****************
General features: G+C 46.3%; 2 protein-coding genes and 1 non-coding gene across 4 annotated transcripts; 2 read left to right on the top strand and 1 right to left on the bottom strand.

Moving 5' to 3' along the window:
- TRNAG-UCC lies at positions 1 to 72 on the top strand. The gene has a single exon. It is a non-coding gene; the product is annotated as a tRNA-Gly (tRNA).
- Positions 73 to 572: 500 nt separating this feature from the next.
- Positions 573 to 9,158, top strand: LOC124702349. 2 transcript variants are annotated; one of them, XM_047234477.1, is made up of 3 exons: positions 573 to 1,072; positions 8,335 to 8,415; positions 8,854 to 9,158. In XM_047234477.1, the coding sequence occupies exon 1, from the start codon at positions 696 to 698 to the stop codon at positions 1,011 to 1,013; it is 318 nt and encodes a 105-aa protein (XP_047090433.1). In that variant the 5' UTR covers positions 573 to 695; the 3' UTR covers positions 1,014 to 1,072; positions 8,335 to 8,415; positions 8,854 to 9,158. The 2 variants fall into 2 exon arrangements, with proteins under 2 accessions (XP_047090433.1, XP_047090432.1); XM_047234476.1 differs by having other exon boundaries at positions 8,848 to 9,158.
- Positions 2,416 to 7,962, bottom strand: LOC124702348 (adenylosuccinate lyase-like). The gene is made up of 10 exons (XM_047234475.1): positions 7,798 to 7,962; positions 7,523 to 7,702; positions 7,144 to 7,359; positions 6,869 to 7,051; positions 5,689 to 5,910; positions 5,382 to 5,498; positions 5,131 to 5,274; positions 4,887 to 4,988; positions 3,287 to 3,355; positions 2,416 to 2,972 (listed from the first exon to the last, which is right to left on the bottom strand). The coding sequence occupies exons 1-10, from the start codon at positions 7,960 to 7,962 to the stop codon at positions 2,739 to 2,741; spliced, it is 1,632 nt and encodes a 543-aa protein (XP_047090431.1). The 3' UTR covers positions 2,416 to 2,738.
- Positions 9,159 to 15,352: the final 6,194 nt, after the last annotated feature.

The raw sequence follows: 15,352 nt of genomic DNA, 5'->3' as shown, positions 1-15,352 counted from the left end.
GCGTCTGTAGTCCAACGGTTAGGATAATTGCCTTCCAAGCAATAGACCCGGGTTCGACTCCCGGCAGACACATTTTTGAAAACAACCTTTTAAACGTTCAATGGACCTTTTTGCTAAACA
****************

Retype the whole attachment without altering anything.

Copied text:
General features: G+C 46.3%; 2 protein-coding genes and 1 non-coding gene across 4 annotated transcripts; 2 read left to right on the top strand and 1 right to left on the bottom strand.

Moving 5' to 3' along the window:
- TRNAG-UCC lies at positions 1 to 72 on the top strand. The gene has a single exon. It is a non-coding gene; the product is annotated as a tRNA-Gly (tRNA).
- Positions 73 to 572: 500 nt separating this feature from the next.
- Positions 573 to 9,158, top strand: LOC124702349. 2 transcript variants are annotated; one of them, XM_047234477.1, is made up of 3 exons: positions 573 to 1,072; positions 8,335 to 8,415; positions 8,854 to 9,158. In XM_047234477.1, the coding sequence occupies exon 1, from the start codon at positions 696 to 698 to the stop codon at positions 1,011 to 1,013; it is 318 nt and encodes a 105-aa protein (XP_047090433.1). In that variant the 5' UTR covers positions 573 to 695; the 3' UTR covers positions 1,014 to 1,072; positions 8,335 to 8,415; positions 8,854 to 9,158. The 2 variants fall into 2 exon arrangements, with proteins under 2 accessions (XP_047090433.1, XP_047090432.1); XM_047234476.1 differs by having other exon boundaries at positions 8,848 to 9,158.
- Positions 2,416 to 7,962, bottom strand: LOC124702348 (adenylosuccinate lyase-like). The gene is made up of 10 exons (XM_047234475.1): positions 7,798 to 7,962; positions 7,523 to 7,702; positions 7,144 to 7,359; positions 6,869 to 7,051; positions 5,689 to 5,910; positions 5,382 to 5,498; positions 5,131 to 5,274; positions 4,887 to 4,988; positions 3,287 to 3,355; positions 2,416 to 2,972 (listed from the first exon to the last, which is right to left on the bottom strand). The coding sequence occupies exons 1-10, from the start codon at positions 7,960 to 7,962 to the stop codon at positions 2,739 to 2,741; spliced, it is 1,632 nt and encodes a 543-aa protein (XP_047090431.1). The 3' UTR covers positions 2,416 to 2,738.
- Positions 9,159 to 15,352: the final 6,194 nt, after the last annotated feature.

The raw sequence follows: 15,352 nt of genomic DNA, 5'->3' as shown, positions 1-15,352 counted from the left end.
GCGTCTGTAGTCCAACGGTTAGGATAATTGCCTTCCAAGCAATAGACCCGGGTTCGACTCCCGGCAGACACATTTTTGAAAACAACCTTTTAAACGTTCAATGGACCTTTTTGCTAAACA